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Ciclesonide ball-and-stick from crystal.png
Trade namesAlvesco, Omnaris, Omniair, others
Other names(11β, 16α)-16, 17-[[(R)-cyclohexylmethylene]bis(oxy)]-11-hydroxy-21- (2-methyl-1-oxopropoxy)- pregna-1, 4-diene-3, 20-dione
  • 2-[(1S, 2S, 4R, 8S, 9S,11S, 12S, 13R)-6-cyclohexyl-11-hydroxy-9, 13-dimethyl-16-oxo-5, 7-dioxapentacyclo [,9.04, 8.013,18] icosa-14, 17-dien-8-yl]- 2-oxoethyl 2-methylpropanoate
Clinical data
Drug classGlucocorticoid[1]
Main usesAsthma, allergic rhinitis[2][1]
Side effectsInhaled: Headache, throat pain, upper respiratory infection, join pain, thrush, pneumonia[2]
Nose spray: Nosebleeding, headache, ear pain, throat pain[1]
  • AU: B3
  • US: C (Risk not ruled out)
Routes of
Inhalation, nose spray
Typical dose80 to 320 ucg OD to BID[3]
External links
AHFS/Drugs.comInhaled: Monograph
Nose: Monograph
Legal status
  • AU: S4 (Prescription only)
  • UK: POM (Prescription only)
  • US: ℞-only
Chemical and physical data
Molar mass540.697 g·mol−1
3D model (JSmol)
  • O=C(OCC(=O)[C@]25O[C@@H](O[C@@H]5C[C@H]1[C@H]4[C@H]([C@@H](O)C[C@@]12C)[C@]/3(/C=C\C(=O)\C=C\3CC4)C)C6CCCCC6)C(C)C
  • InChI=1S/C32H44O7/c1-18(2)28(36)37-17-25(35)32-26(38-29(39-32)19-8-6-5-7-9-19)15-23-22-11-10-20-14-21(33)12-13-30(20,3)27(22)24(34)16-31(23,32)4/h12-14,18-19,22-24,26-27,29,34H,5-11,15-17H2,1-4H3/t22-,23-,24-,26+,27+,29+,30-,31-,32+/m0/s1 checkY

Ciclesonide, sold under the brand name Omnaris among others, is a medication used to treat asthma and allergic rhinitis.[2][1] For asthma it is inhaled while for rhinitis it is used as a nose spray.[2][1]

Common side effects when inhaled include headache, throat pain, upper respiratory infection, join pain, thrush, and pneumonia.[2] Common side effects when sprayed in the nose include nosebleeding, headache, ear pain, and throat pain.[1] Other side effects may include glaucoma and adrenal suppression.[4] Safety in pregnancy has not been well studied.[4] It is a corticosteroid, specifically a glucocorticoid.[2][1]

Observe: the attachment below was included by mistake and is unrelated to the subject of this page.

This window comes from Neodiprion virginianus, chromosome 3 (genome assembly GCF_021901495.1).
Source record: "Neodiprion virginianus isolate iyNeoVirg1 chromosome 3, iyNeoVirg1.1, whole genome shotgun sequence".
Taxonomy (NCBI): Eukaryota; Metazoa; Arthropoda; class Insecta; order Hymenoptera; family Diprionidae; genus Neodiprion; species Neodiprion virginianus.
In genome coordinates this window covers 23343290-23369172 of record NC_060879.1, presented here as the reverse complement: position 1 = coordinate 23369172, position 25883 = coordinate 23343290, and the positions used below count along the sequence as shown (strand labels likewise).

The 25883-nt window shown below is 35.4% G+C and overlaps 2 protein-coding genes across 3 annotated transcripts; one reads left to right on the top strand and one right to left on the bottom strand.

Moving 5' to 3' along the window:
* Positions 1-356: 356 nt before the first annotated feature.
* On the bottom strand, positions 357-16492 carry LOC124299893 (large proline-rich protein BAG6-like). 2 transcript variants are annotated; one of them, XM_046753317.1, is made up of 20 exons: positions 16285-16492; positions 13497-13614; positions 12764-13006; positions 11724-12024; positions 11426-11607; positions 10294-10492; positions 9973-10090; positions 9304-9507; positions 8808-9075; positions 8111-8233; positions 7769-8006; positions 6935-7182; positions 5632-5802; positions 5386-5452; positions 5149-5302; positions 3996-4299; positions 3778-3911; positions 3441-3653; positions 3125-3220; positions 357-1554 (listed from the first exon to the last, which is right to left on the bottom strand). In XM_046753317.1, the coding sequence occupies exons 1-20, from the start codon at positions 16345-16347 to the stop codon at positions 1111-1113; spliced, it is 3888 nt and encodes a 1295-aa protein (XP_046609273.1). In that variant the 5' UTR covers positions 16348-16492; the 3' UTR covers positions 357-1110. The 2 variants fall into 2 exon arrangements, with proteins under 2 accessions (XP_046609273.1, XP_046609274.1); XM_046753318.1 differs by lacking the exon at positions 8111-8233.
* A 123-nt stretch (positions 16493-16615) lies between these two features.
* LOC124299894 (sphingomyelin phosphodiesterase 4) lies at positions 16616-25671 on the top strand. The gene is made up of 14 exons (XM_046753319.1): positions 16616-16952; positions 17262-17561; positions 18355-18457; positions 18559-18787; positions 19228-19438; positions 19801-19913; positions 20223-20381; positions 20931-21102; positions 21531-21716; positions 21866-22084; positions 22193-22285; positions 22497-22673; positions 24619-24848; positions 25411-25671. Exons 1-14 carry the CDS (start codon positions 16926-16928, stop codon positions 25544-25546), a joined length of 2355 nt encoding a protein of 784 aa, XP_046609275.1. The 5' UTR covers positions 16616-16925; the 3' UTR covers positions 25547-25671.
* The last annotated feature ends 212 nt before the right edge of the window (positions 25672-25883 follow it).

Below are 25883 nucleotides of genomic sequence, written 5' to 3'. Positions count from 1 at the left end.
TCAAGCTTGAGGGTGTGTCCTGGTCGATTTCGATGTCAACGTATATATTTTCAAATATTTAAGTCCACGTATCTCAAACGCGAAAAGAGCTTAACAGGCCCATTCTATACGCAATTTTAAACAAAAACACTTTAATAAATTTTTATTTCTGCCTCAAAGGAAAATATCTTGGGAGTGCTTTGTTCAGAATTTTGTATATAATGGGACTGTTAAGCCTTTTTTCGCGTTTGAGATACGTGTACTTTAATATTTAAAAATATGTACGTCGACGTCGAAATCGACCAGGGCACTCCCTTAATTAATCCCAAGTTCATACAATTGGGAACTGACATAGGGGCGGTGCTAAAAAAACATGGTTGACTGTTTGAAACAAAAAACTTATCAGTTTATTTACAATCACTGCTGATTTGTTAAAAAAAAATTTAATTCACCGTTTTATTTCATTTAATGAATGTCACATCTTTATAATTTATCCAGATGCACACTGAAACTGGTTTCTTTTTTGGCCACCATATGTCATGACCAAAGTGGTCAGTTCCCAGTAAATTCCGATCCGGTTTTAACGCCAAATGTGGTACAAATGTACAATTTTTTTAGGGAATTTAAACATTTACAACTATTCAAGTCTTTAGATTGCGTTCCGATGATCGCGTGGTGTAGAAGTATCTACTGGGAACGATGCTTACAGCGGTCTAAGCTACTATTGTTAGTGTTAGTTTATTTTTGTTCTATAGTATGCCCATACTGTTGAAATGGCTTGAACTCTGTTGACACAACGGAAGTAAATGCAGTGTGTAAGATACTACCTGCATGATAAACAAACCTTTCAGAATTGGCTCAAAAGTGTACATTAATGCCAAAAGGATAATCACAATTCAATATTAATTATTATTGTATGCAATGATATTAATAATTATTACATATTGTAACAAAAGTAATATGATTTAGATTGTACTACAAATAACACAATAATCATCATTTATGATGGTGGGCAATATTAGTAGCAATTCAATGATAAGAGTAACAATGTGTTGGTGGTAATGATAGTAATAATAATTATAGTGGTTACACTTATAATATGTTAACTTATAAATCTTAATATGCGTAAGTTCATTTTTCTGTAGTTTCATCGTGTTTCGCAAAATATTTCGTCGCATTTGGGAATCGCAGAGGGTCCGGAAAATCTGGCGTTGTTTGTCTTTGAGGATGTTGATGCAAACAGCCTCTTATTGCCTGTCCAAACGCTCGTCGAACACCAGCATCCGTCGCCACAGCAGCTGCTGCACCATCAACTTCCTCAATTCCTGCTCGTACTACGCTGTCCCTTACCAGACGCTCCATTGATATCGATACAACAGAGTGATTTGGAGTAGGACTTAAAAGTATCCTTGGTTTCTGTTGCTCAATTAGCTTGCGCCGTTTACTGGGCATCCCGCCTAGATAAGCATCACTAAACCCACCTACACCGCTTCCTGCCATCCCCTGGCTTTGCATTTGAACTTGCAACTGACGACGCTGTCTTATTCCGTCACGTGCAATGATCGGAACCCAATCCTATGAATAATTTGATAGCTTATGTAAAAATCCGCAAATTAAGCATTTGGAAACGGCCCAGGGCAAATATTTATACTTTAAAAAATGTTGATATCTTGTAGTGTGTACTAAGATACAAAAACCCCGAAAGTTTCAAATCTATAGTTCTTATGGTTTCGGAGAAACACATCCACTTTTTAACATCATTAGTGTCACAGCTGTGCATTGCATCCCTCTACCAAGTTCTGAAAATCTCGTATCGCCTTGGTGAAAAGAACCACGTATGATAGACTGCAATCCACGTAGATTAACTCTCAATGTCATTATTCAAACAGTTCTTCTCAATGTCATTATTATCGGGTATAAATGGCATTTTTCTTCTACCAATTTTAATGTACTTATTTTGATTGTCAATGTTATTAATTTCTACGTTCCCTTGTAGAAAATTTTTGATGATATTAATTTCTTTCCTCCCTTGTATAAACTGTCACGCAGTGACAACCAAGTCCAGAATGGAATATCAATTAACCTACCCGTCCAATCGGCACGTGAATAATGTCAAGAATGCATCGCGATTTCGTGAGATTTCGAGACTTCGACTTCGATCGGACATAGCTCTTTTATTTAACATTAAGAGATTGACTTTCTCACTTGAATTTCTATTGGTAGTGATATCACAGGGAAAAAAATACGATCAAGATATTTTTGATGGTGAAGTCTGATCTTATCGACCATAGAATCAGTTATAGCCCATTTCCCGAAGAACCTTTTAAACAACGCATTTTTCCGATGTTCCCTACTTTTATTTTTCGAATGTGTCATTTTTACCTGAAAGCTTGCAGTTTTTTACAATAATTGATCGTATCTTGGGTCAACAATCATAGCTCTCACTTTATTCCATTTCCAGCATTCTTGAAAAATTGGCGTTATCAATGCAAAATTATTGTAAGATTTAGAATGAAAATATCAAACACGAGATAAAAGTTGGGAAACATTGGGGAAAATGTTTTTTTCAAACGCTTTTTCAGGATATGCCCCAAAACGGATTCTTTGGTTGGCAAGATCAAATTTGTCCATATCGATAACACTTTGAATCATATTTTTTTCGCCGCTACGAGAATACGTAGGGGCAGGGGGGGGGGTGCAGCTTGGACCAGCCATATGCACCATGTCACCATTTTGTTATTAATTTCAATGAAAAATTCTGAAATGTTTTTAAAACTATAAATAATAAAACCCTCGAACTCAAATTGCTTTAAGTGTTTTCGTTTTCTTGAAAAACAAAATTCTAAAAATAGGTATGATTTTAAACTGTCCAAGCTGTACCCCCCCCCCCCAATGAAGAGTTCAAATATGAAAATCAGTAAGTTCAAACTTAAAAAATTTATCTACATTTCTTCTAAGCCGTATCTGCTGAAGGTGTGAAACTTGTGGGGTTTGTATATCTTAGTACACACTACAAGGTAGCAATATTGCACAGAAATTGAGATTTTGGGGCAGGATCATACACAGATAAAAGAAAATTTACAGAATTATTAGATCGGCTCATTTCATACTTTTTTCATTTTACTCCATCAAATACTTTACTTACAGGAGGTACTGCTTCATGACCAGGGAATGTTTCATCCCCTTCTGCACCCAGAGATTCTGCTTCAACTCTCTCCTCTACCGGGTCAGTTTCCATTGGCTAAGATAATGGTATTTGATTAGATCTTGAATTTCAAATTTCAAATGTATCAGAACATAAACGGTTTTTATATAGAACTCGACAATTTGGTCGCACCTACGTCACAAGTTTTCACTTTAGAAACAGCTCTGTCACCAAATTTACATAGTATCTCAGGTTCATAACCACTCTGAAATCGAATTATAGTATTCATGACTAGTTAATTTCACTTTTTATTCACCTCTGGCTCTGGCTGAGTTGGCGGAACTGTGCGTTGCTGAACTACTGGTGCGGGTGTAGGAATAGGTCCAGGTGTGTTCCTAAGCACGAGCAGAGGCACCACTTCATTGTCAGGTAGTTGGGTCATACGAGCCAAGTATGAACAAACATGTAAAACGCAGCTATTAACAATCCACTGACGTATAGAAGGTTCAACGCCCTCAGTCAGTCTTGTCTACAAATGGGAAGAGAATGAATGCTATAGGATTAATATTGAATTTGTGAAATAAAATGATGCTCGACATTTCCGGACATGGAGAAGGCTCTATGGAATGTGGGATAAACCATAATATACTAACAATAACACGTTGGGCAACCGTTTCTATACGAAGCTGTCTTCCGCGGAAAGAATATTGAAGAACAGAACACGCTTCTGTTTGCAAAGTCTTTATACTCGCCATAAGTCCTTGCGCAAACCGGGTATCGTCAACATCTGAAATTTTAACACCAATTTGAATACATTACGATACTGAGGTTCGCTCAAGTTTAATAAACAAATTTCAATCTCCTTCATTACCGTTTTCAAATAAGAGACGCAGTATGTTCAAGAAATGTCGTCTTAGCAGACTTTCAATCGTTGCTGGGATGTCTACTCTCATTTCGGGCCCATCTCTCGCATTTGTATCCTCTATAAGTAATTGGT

Ciclesonide was patented in 1990 and approved for medical use in 2005.[5] It was approved for use in the United States in 2006.[6] It is on the World Health Organization's List of Essential Medicines as an alternative to budesonide.[7] In the United Kingdom 120 doses of 160 microgram inhaler costs the NHS about £38 as of 2021.[3] This amount in the United States costs about 260 USD.[8]

Medical use


The dose for asthma is generally 80 to 320 micrograms once to twice per day.[3]

See also


  1. 1.0 1.1 1.2 1.3 1.4 1.5 1.6 "Ciclesonide (EENT) Monograph for Professionals". Archived from the original on 11 March 2016. Retrieved 4 January 2022.
  2. 2.0 2.1 2.2 2.3 2.4 2.5 "Ciclesonide (Systemic, Oral Inhalation) Monograph for Professionals". Archived from the original on 27 January 2021. Retrieved 4 January 2022.
  3. 3.0 3.1 3.2 BNF 81: March-September 2021. BMJ Group and the Pharmaceutical Press. 2021. p. 278. ISBN 978-0857114105.
  4. 4.0 4.1 "DailyMed - ALVESCO- ciclesonide aerosol, metered". Archived from the original on 17 April 2021. Retrieved 4 January 2022.
  5. Fischer J, Ganellin CR (2006). Analogue-based Drug Discovery. John Wiley & Sons. p. 488. ISBN 9783527607495. Archived from the original on 2021-03-21. Retrieved 2020-12-21.
  6. "FDA News Release. FDA Approves New Treatment for Allergies". Food and Drug Administration. 2006-10-23. Archived from the original on 2016-10-23. Retrieved 2009-07-30.
  7. World Health Organization (2023). The selection and use of essential medicines 2023: web annex A: World Health Organization model list of essential medicines: 23rd list (2023). Geneva: World Health Organization. hdl:10665/371090. WHO/MHP/HPS/EML/2023.02.
  8. "Alvesco Prices, Coupons & Savings Tips - GoodRx". GoodRx. Retrieved 4 January 2022.

Further reading

  • Rossi S, ed. (2006). Australian Medicines Handbook. Adelaide: Australian Medicines Handbook. ISBN 0-9757919-2-3.

External links